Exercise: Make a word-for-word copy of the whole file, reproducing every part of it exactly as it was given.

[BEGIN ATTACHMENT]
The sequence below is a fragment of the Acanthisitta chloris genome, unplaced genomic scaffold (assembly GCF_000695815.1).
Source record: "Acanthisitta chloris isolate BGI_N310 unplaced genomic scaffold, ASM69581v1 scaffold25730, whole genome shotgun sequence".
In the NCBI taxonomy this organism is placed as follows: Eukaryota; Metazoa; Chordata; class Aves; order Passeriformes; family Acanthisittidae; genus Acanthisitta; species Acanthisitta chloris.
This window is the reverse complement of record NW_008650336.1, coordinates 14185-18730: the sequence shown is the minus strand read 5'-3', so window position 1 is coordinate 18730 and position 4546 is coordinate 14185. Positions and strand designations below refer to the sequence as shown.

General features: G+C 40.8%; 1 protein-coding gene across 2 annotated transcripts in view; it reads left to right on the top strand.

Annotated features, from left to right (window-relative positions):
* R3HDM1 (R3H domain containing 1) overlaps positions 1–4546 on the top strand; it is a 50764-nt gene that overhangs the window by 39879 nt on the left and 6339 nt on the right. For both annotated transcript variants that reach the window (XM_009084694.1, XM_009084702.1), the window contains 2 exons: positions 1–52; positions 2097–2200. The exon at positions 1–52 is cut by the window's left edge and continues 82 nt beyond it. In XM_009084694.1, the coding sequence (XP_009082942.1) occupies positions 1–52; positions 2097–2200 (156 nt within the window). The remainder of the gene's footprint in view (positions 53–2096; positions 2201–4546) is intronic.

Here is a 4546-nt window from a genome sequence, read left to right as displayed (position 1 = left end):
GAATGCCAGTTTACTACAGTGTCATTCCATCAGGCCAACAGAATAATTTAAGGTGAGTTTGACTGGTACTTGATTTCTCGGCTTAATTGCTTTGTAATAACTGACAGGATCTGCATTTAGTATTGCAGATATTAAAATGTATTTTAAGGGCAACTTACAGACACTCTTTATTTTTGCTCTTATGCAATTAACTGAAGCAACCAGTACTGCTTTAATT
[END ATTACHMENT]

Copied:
The sequence below is a fragment of the Acanthisitta chloris genome, unplaced genomic scaffold (assembly GCF_000695815.1).
Source record: "Acanthisitta chloris isolate BGI_N310 unplaced genomic scaffold, ASM69581v1 scaffold25730, whole genome shotgun sequence".
In the NCBI taxonomy this organism is placed as follows: Eukaryota; Metazoa; Chordata; class Aves; order Passeriformes; family Acanthisittidae; genus Acanthisitta; species Acanthisitta chloris.
This window is the reverse complement of record NW_008650336.1, coordinates 14185-18730: the sequence shown is the minus strand read 5'-3', so window position 1 is coordinate 18730 and position 4546 is coordinate 14185. Positions and strand designations below refer to the sequence as shown.

General features: G+C 40.8%; 1 protein-coding gene across 2 annotated transcripts in view; it reads left to right on the top strand.

Annotated features, from left to right (window-relative positions):
* R3HDM1 (R3H domain containing 1) overlaps positions 1–4546 on the top strand; it is a 50764-nt gene that overhangs the window by 39879 nt on the left and 6339 nt on the right. For both annotated transcript variants that reach the window (XM_009084694.1, XM_009084702.1), the window contains 2 exons: positions 1–52; positions 2097–2200. The exon at positions 1–52 is cut by the window's left edge and continues 82 nt beyond it. In XM_009084694.1, the coding sequence (XP_009082942.1) occupies positions 1–52; positions 2097–2200 (156 nt within the window). The remainder of the gene's footprint in view (positions 53–2096; positions 2201–4546) is intronic.

Here is a 4546-nt window from a genome sequence, read left to right as displayed (position 1 = left end):
GAATGCCAGTTTACTACAGTGTCATTCCATCAGGCCAACAGAATAATTTAAGGTGAGTTTGACTGGTACTTGATTTCTCGGCTTAATTGCTTTGTAATAACTGACAGGATCTGCATTTAGTATTGCAGATATTAAAATGTATTTTAAGGGCAACTTACAGACACTCTTTATTTTTGCTCTTATGCAATTAACTGAAGCAACCAGTACTGCTTTAATT